Category Archives: Scotland

Why the Tories are so happy about their chances in Scotland

On May 6, Scotland could wake up to a Conservative leader of the opposition in Ruth Davidson. (Facebook)
On May 6, Scotland could wake up to a Conservative leader of the opposition in Ruth Davidson. (Facebook)

The next opposition leader of Scotland’s regional parliament just might be an openly gay Conservative woman.scotlandUnited Kingdom Flag Icon

It sounds farfetched, but polls show that as the Scottish National Party (SNP) continues to lead by a wide margin with regional elections approaching on May 5, the Scottish Labour Party has sunk so low that Scottish Conservatives actually have a strong chance to place second — albeit a very far second behind the SNP and its popular leader, Scottish first minister Nicola Sturgeon.

If the Tories do indeed pull off a victory in Scotland, it would be a once-in-a-generation opportunity for Scottish Tories to rebrand themselves in Davidson’s image — and it would make Davidson, nearly overnight, a model figure in the modern Conservative Party.

Nothing’s certain.

The latest Survation/Daily Record poll conducted between April 15 and 20 gives the SNP a massive lead with 53% of the vote. Far behind in second place was Labour with 18%, but directly behind Labour? The Conservatives with 17%.

It’s virtually a law of post-Thatcher British politics that Scotland is a no-go zone for the Tories. In the 2015 general election, prime minister David Cameron’s Conservatives won just one seat (out of 59) and 14.9% of the vote, its lowest-ever vote share. The last time the Conservatives won even 25% of the Scottish vote in a general election was 1992. Since the 1997 landslide that wiped out the Conservatives, the party has elected just two MPs and, since 2005, the only Tory MP has been David Mundell, who represents Dumfriesshire, Clydesdale and Tweeddale. Since May 2015, Mundell has served as the secretary of state for Scotland.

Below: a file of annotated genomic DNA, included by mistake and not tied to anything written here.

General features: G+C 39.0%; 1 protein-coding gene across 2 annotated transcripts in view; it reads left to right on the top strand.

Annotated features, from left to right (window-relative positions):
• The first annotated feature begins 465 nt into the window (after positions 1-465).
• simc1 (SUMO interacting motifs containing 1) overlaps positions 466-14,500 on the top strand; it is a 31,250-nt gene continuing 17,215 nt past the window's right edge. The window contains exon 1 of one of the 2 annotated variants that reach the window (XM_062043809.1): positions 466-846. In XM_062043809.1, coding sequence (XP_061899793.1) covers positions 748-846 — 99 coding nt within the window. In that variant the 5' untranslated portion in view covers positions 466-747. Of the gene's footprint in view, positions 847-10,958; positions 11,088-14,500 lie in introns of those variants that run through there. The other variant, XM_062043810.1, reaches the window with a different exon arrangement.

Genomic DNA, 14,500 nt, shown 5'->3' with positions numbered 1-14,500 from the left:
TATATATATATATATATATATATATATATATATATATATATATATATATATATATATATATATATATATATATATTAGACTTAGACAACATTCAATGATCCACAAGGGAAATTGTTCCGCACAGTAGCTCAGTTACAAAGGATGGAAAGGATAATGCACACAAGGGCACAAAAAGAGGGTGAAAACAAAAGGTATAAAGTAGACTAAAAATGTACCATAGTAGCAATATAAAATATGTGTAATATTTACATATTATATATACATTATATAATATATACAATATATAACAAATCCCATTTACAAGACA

It’s been even worse for the Scottish Tories in local elections — the region-wide Conservative vote was just 12.4% in 2011 and just 13.9% in 2007. In Scotland’s post-devolution history (it’s had a regional parliament only since 1999), the Conservatives have held no more than 18 seats (out of 129).

So it’s remarkable that, at this point, the Conservatives even have a shot at becoming the official opposition at Holyrood.